Transfer the ganache to a bowl. You can use the ganache immediately as a pourable cake glaze.

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Ganache transferred to a bowl.

Or, you can let the ganache cool for an hour and whip it in a stand mixer to make a cake frosting.

This ganache will keep for two weeks if kept tightly covered and refrigerated. For later use, bring the ganache to room temperature before whipping with a stand mixer. I first used this ganache frosting to frost a simple sheet cake, which we ate for multiple days.

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A slice of sheet cake with Alton’s ganache frosting.

I actually prefer this frosting cold because I like the dense mouthfeel of the cold chocolate in contrast with soft, light cake. After frosting a 9×13″ sheet cake, I still had enough frosting for two dozen cupcakes, which I frosted for my in-laws’ Christmas party. I will say that the frosting is best aesthetically when used after the first whipping. This frosting is quite rich, so you only need a thin layer of frosting for a good punch of chocolate. This is about the easiest chocolate frosting you could ever make, and it is so much better than anything you could buy in the store.

Chocolate Truffles

When we headed to my sister-in-law’s house for Thanksgiving, I decided to bring Alton’s truffles to share. I made the truffles two days before turkey day. To make Alton’s truffles, place 10 ounces of chopped bittersweet chocolate in a microwaveable bowl and add 3 T of unsalted butter.

Set the chocolate aside while you bring 1/2 C cream and 1 T light corn syrup to a simmer in a saucepan over medium heat.

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Heavy cream and light corn syrup.

While the cream heats, place the chocolate/butter in the microwave for 30 seconds; stir the mixture and put it in the microwave for another 30 seconds or until the chocolate starts to melt.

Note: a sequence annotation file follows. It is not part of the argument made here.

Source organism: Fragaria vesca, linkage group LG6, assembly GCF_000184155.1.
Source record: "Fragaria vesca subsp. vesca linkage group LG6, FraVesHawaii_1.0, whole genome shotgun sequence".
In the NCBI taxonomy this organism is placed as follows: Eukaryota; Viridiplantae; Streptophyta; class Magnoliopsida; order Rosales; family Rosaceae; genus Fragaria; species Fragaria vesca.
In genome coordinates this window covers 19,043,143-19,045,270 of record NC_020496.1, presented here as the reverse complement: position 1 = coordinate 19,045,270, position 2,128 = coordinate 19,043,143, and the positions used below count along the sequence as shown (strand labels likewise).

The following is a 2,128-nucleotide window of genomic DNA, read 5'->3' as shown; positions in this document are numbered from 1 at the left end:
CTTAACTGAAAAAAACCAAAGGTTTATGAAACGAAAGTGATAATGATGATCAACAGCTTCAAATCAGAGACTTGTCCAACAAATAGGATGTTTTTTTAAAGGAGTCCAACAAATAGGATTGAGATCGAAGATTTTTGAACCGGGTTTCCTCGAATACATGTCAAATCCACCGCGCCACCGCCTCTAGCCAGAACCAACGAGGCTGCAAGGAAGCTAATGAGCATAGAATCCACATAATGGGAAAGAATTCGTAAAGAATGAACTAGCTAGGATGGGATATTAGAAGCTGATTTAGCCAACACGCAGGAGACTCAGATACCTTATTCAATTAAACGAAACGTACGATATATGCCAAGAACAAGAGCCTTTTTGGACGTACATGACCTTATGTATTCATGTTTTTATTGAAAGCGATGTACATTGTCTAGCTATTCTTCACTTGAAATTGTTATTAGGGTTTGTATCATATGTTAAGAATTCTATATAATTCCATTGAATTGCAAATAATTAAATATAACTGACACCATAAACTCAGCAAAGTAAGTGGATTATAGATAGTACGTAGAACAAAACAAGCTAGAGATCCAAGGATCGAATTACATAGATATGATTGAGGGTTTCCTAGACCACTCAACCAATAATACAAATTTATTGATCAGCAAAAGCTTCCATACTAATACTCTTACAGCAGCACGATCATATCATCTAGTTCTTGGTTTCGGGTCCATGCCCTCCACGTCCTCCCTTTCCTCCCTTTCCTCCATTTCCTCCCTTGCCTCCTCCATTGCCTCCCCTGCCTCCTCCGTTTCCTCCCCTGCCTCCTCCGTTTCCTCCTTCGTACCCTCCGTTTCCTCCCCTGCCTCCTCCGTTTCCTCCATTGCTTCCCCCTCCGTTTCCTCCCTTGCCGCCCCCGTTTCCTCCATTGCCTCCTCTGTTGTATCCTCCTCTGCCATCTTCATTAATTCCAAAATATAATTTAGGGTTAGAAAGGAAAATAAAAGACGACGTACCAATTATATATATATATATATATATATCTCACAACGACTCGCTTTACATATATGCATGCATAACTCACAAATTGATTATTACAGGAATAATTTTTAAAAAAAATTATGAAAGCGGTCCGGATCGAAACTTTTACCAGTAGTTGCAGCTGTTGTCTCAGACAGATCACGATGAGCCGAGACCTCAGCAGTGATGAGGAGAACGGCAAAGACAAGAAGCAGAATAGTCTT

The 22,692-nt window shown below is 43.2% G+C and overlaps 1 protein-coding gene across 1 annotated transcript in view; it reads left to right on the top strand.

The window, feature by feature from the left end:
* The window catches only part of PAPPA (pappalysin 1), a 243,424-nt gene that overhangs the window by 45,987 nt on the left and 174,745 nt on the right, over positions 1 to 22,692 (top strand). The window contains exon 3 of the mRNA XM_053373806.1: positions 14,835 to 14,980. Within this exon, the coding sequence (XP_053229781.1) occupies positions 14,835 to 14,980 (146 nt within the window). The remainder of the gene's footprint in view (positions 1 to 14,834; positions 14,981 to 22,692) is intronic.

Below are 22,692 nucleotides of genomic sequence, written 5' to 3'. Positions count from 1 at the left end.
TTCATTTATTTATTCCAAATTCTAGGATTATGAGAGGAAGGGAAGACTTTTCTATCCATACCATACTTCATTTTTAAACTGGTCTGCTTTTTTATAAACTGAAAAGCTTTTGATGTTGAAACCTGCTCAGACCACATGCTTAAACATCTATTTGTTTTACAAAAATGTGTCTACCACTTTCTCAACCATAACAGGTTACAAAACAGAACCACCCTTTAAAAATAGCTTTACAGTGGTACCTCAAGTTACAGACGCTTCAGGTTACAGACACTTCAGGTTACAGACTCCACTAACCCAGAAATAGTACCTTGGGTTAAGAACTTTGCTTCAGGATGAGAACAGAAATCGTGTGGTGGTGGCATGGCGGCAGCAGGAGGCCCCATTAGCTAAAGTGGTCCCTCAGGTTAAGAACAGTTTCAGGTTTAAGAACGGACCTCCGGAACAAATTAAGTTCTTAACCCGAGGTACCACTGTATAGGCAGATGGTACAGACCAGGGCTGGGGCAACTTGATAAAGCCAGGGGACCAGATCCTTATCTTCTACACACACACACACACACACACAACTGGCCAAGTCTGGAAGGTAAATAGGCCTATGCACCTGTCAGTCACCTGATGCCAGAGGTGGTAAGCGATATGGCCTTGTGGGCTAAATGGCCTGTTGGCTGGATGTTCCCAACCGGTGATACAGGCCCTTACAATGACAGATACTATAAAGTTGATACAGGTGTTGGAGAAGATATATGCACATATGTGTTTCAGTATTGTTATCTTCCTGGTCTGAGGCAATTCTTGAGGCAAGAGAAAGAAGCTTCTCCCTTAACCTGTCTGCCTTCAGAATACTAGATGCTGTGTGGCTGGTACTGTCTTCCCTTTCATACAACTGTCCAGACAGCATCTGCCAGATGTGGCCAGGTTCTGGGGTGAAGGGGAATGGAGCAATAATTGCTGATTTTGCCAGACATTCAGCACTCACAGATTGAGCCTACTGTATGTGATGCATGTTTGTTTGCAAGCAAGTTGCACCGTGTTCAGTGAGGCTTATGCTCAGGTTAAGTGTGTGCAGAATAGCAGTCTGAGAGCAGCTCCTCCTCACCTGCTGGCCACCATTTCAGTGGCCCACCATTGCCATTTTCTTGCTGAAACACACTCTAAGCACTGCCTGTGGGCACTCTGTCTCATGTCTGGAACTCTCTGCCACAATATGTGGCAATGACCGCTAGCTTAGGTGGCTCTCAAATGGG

Pour the simmering cream over the chocolate and let it sit for two minutes.

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Cream poured over chocolate/butter.

After two minutes, stir 1/4 C brandy into the chocolate, stirring until smooth.

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Brandy being stirred into chocolate mixture.

Pour the chocolate mixture into an 8×8″ baking dish and place it, uncovered, in the refrigerator for one hour.

After an hour of chill time, use a melon baller to portion the ganache into rough balls, transferring them to a parchment-lined sheet pan; do not worry about shaping the truffles at this time. When all of the truffles have been portioned, place them back in the refrigerator for 30 minutes.

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Portioned ganache.

This is the point of the recipe where things get a little more technical, as Alton used a heating pad to melt eight ounces of bittersweet chocolate, keeping the chocolate between 90 and 94 degrees; it is critical not to go above 94 degrees, as this will change the crystalline structure of the chocolate. I found that I had very uneven heating with my heating pad, so I gradually melted my chocolate in the microwave, stirring and checking the temperature after every 15-20 seconds.

Once your chocolate is melted and between 90 and 94 degrees, roll your truffles into smooth balls with gloved hands. Dip an ice cream scoop into the melted chocolate and place a truffle ball into the scoop, using your gloved fingers to coat the center with melted chocolate.